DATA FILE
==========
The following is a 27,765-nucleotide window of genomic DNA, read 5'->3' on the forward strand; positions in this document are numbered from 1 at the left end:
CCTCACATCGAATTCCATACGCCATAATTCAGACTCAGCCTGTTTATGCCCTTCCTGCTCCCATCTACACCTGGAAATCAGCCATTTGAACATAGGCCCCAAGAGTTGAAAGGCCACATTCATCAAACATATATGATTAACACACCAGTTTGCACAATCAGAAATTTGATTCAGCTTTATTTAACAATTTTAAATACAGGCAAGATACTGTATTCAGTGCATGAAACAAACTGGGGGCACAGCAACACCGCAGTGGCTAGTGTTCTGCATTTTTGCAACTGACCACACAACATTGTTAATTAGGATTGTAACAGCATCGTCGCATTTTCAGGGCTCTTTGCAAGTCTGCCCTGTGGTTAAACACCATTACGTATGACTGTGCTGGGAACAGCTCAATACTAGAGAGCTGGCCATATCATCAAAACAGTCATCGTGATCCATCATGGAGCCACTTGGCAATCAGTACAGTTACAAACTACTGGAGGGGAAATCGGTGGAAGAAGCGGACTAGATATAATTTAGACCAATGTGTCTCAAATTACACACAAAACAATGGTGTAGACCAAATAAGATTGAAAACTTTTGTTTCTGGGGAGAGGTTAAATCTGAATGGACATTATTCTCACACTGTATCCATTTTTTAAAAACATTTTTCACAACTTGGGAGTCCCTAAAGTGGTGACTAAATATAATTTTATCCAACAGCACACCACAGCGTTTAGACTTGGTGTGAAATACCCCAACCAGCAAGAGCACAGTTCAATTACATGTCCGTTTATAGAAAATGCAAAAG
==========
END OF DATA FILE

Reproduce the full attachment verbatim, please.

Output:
The following is a 27,765-nucleotide window of genomic DNA, read 5'->3' on the forward strand; positions in this document are numbered from 1 at the left end:
CCTCACATCGAATTCCATACGCCATAATTCAGACTCAGCCTGTTTATGCCCTTCCTGCTCCCATCTACACCTGGAAATCAGCCATTTGAACATAGGCCCCAAGAGTTGAAAGGCCACATTCATCAAACATATATGATTAACACACCAGTTTGCACAATCAGAAATTTGATTCAGCTTTATTTAACAATTTTAAATACAGGCAAGATACTGTATTCAGTGCATGAAACAAACTGGGGGCACAGCAACACCGCAGTGGCTAGTGTTCTGCATTTTTGCAACTGACCACACAACATTGTTAATTAGGATTGTAACAGCATCGTCGCATTTTCAGGGCTCTTTGCAAGTCTGCCCTGTGGTTAAACACCATTACGTATGACTGTGCTGGGAACAGCTCAATACTAGAGAGCTGGCCATATCATCAAAACAGTCATCGTGATCCATCATGGAGCCACTTGGCAATCAGTACAGTTACAAACTACTGGAGGGGAAATCGGTGGAAGAAGCGGACTAGATATAATTTAGACCAATGTGTCTCAAATTACACACAAAACAATGGTGTAGACCAAATAAGATTGAAAACTTTTGTTTCTGGGGAGAGGTTAAATCTGAATGGACATTATTCTCACACTGTATCCATTTTTTAAAAACATTTTTCACAACTTGGGAGTCCCTAAAGTGGTGACTAAATATAATTTTATCCAACAGCACACCACAGCGTTTAGACTTGGTGTGAAATACCCCAACCAGCAAGAGCACAGTTCAATTACATGTCCGTTTATAGAAAATGCAAAAG